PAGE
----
Letters From Minsk: the Warsaw Ghetto

Monument to the Warsaw Ghetto; otherwise few vestiges remain, and where it stood there are now modernist apartment blocks. Photo by Matthew Stevenson.

This is the sixth in a series about train and bicycle rides from Switzerland to Belarus, in those carefree days before pandemic lockdowns.

From the Katyn Museum I biked to a Warsaw Ghetto memorial and the nearby Polin Museum of the History of Polish Jews. Along the way, I found a small stretch of the ghetto wall that has been preserved on which there is now a cast-iron map of the quarter and an inscription that reads:

By order of the German occupation authorities, the ghetto was cut off from the rest of the city on November 16, 1940. The ghetto areas, surrounded by a wall, was initially 307 hectares (759 acres); with time, it was reduced. Starting in January 1942, it was divided in two parts called the large and small ghettos. Approximately 360,000 Warsaw Jews and 90,000 from other towns were herded into the ghetto. Nearly 100,00 died of hunger. During the summer of 1942, the Germans deported and murdered close to 300,000 people in the gas chambers of Treblinka. On April 19, 1943, an uprising broke out in the ghetto. Until mid-May, fighters and civilians perished in combat or in the systematically burned ghetto buildings. The remaining population was murdered by the Germans in November 1943 in the Majdanek, Poniatowa and Trawniki concentration camps. Only a few survived.

The new Jewish Museum opened in 2013. In effect, it occupies an entire square block in what was once the ghetto, although the museum building itself is surrounded by an open plaza, on which there is a memorial. All around the museum are modern, Polish-built, socialist-inspired apartment buildings.

As does everyone at the museum, I went around in the company of noisy school children, some of whom wore uniforms and who were using the museum as something a treasure hunt.

They were carrying papers, pencils, and lists, and whenever they found what they were looking for, they would shriek with delight. I didn’t mind the decibel level or their excitement. If anything, it was the perfect antidote to visiting a building that is devoted to a lost civilization.

Warsaw’s New Jewish Museum

The museum’s remit is to remember Poland’s vanished Jewish civilization, not Judaism at large, and the rooms—all of which are meticulously arranged—trace the evolution of Poland’s Jewish population (from about the 11th century, although Jews predate Christianity in much of central Europe), showing schools, synagogues, houses, town plans, neighborhoods, books, dress, shops, carts, and songs, in a vast ethnographic compendium.

Some of the most memorable rooms are those that preserve the mosaic tableaux of synagogue ceilings.

The museum building, which cost about $100 million, is also part of the exposition, using its soaring vaults and angled ceilings to shed light where, in a modern sense, there is largely darkness.

As in most museums, I was drawn to the maps, which show the expansion and contraction of Poland—from the 15th century Polish-Lithuanian empire, covering much of Eastern Europe, through the several Polish partitions (the last in 1795) and ending (at least for Polish Jews) with the 1939 German and Russian invasions.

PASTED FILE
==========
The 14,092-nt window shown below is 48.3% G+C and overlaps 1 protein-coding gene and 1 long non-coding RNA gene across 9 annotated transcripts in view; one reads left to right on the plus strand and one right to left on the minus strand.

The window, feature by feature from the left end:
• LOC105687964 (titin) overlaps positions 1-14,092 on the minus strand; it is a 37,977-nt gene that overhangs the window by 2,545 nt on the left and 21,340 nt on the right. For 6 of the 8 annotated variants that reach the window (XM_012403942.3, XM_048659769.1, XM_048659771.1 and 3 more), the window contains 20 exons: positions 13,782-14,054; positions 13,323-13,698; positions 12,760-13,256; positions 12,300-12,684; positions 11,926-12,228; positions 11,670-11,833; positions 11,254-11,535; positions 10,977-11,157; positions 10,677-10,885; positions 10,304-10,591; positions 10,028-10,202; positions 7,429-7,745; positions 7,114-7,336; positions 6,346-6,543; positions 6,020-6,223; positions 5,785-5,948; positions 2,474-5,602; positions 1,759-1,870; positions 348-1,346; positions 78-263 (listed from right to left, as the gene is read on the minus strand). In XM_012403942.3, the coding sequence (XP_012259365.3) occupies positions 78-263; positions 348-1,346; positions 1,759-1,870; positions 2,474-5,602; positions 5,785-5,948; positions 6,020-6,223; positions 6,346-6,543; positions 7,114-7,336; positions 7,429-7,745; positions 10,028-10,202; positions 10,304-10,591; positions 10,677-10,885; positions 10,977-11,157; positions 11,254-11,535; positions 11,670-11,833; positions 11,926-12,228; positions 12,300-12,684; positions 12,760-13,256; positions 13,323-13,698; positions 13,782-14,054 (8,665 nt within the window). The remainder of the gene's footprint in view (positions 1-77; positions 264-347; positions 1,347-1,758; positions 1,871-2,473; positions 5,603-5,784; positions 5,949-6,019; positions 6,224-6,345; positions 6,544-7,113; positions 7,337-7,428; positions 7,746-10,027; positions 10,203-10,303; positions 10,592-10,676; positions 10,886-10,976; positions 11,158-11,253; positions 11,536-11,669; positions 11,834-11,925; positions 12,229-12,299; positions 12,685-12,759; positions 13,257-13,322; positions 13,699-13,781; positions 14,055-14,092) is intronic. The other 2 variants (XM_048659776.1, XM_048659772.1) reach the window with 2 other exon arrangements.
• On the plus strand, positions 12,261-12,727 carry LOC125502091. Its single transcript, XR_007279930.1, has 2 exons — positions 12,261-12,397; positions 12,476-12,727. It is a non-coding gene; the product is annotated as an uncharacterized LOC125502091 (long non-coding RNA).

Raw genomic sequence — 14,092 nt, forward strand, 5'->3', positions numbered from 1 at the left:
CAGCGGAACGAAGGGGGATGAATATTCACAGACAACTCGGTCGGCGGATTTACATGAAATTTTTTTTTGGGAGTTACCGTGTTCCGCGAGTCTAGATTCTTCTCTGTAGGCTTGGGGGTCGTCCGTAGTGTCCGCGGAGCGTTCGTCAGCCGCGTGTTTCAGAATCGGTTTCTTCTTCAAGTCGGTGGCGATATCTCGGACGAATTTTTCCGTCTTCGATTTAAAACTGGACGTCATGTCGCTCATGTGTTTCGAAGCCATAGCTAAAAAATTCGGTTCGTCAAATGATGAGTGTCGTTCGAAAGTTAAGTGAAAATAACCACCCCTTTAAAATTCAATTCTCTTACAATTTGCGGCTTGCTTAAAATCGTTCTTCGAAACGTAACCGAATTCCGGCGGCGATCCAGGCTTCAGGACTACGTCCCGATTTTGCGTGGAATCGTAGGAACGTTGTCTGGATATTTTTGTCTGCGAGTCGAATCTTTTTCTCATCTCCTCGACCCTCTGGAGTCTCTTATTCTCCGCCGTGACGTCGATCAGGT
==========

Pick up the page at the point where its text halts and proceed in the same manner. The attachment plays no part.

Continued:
Despite the changes in national frontiers over the centuries, the villages, small towns, and cities in the archipelago of Jewish Poland remained remarkably durable, although after the 1939 Molotov-Ribbentrop Non-Aggression Pact they were caught in a vice from which there was no escape—and vanished from the map.

The Yiddish Civilization

I was also drawn to the exhibits on the evolution of the Yiddish language, having read Paul Kriwaczek’s Yiddish Civilization at the urging of my friend Gene Schulman, whose family had emigrated to Detroit from around Minsk.

There’s a passage in the book that reads: “In this generous atmosphere, Poland’s Jewish community would become the scholarly beacon of the Yiddish world, the site of an intellectual renaissance among European Jewry, a demonstration that the Yiddish civilisation could contribute not only to European economics, but also to European thought.”

Kriwaczek explains that Yiddish isn’t simply a German dialect, but an amalgam of words and sounds cobbled together from central Europe to the Russian steppe. He writes:

Its modem grammar and sound system derive partly from German, partly from Slavic and partly from neither, the consequence of the natural evolution of language along idiosyncratic and unpredictable lines. Apart from the two main source languages, its vocabulary also contains words from Hebrew, Aramaic, Latin, Turkic, French, Greek and more—a record, albeit hard to decipher, of all the peoples among whom Jews have lived.

Later he adds:

We have forgotten that the Yiddish language and culture were born, raised and matured in the Slav lands of eastern Europe, in today’s Belarus, Poland, Russia and the Ukraine, in originally Slav Austria, Bavaria, Saxony and Brandenburg, as well as in strongly Slavicised Lithuania, Romania and Hungary, from where generations of émigrés travelled west towards the end of the nineteenth century and the first decade of the twentieth to find freedom and improve their material lot.

The Russian Pale of Settlement

One of the maps that particularly interested me showed the contours of what is called the Pale of Settlement, those parts of western Russia, including what is now much of Poland, to which Jews were restricted.

Villages, towns, and cities within the Pale, however, were never entirely Jewish, although the ghettos, within some of these communities, were. Some cities (Kiev was one) were entirely banned for Jewish communities.